Last Saturday we were delighted to see parkrun events in Japan and Western Australia restart. Alongside parkruns currently operating in New Zealand, other Australian states and Territories, and the Falkland Islands, we saw 89 events welcome more than 8,500 walkers, joggers and runners, with over 900 volunteers, almost one hundred of whom were volunteering with us for the very first time.
It is absolutely heartwarming to see some of our parkrun communities coming back together again. Bit by bit, we are getting there.
This weekend parkruns in Guernsey, Australian Capital Territory (ACT) and in the Isle of Man will also reopen, taking us to more than 100 events happening across the globe. And we are pleased to announce the expected return of parkrun events in Namibia, on 14 November.
We continue in conversations with our stakeholders, global staff team, local teams and volunteers to progress, where we can, any further opportunities to bring parkruns back in our other territories.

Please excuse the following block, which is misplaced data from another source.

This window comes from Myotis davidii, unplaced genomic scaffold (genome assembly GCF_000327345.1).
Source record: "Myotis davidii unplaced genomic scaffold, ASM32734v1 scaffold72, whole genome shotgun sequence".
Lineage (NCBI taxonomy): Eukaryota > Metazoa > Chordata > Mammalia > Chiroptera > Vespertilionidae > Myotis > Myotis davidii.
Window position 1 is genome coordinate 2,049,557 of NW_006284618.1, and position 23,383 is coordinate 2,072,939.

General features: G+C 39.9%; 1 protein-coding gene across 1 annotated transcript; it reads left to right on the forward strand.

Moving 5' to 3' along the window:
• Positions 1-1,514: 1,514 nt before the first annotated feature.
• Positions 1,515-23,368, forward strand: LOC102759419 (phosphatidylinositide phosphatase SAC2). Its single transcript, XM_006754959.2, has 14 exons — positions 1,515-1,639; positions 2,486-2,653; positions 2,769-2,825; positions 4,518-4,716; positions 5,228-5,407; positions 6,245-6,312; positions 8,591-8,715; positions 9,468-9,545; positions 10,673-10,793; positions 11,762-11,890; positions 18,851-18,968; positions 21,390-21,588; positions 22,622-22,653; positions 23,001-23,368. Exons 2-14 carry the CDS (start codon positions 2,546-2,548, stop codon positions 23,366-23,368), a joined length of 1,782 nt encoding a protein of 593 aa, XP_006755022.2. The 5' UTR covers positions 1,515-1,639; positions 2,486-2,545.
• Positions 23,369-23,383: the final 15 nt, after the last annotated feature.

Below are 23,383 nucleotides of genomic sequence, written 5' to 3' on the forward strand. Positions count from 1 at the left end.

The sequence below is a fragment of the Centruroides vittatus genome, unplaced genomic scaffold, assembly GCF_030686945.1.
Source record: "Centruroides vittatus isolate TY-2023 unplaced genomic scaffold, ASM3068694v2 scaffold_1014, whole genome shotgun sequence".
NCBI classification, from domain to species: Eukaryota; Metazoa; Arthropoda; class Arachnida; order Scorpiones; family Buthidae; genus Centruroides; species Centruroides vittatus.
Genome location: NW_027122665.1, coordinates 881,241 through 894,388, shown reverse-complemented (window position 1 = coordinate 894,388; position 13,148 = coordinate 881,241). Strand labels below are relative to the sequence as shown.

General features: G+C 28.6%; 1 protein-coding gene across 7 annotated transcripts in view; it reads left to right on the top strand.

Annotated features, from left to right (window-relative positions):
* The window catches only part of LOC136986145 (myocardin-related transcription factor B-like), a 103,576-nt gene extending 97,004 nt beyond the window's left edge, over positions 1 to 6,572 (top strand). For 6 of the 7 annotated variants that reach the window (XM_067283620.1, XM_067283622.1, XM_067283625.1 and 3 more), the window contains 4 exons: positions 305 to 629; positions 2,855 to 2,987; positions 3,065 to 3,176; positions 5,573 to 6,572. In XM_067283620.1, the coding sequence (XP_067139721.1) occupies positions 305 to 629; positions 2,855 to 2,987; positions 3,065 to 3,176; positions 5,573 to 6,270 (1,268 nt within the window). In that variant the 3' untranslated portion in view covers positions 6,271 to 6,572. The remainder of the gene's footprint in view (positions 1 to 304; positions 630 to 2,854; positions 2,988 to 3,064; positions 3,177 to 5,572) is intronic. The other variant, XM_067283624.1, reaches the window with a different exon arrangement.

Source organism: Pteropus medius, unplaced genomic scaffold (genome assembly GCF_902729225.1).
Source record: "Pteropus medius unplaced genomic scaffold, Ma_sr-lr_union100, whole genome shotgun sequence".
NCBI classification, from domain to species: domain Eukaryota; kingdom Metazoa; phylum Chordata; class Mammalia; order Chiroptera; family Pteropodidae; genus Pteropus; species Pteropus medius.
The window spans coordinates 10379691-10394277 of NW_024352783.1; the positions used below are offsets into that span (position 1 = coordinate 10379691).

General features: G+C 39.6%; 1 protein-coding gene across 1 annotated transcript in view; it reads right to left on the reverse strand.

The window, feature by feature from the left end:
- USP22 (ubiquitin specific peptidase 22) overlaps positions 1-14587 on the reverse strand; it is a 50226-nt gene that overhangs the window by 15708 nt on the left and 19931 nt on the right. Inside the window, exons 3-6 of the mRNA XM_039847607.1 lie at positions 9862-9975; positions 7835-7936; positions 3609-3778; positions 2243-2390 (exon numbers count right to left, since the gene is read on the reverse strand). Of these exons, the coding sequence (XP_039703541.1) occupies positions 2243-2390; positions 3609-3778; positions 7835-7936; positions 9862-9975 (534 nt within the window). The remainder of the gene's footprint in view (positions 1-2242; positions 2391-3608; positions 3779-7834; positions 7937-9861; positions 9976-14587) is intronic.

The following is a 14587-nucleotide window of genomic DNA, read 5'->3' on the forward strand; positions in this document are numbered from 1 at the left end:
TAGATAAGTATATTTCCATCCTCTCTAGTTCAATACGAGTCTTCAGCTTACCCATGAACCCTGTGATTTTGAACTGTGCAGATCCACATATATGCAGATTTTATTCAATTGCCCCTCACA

In the northern hemisphere, as winter encroaches, many of our regions are experiencing a rise in new infections and, in turn, an increase in restrictions. Our commitment to monitoring the situation remains, as does our work with relevant government and public health bodies to make the right decision at the right time; to bring parkrun back to those communities where it is safe and sensible to do so, and where current guidelines allow.
This week will mark the end of #parktoberfest, and it’s been wonderful to see so many parkrunners coming together to be active, social and outdoors, logging significant numbers of (not)parkruns. More than 6,000 people who have yet to complete an actual parkrun have now logged a (not)parkrun. I’d like to personally welcome them to the parkrun family.
With the passing of each day we see change across all 22 countries in which we operate. Our mission to make the world a healthier and happier place holds as firm as ever, and our belief that parkrun has a significant role to play in mental and physical wellbeing continues to drive us every day.
Thanks, as always.
Chief Operating Officer
Tetsuya Nagano, an amputee soccer player in Japan, was invited to participate at parkrun by Hitoshi, the Event Director of Hirono Kaigankoen parkrun. He’d initially been reluctant to join in anything outside of his soccer group, but the warm welcome at parkrun soon allayed his fears. Now he’s also introduced parkrun to his teammates,…
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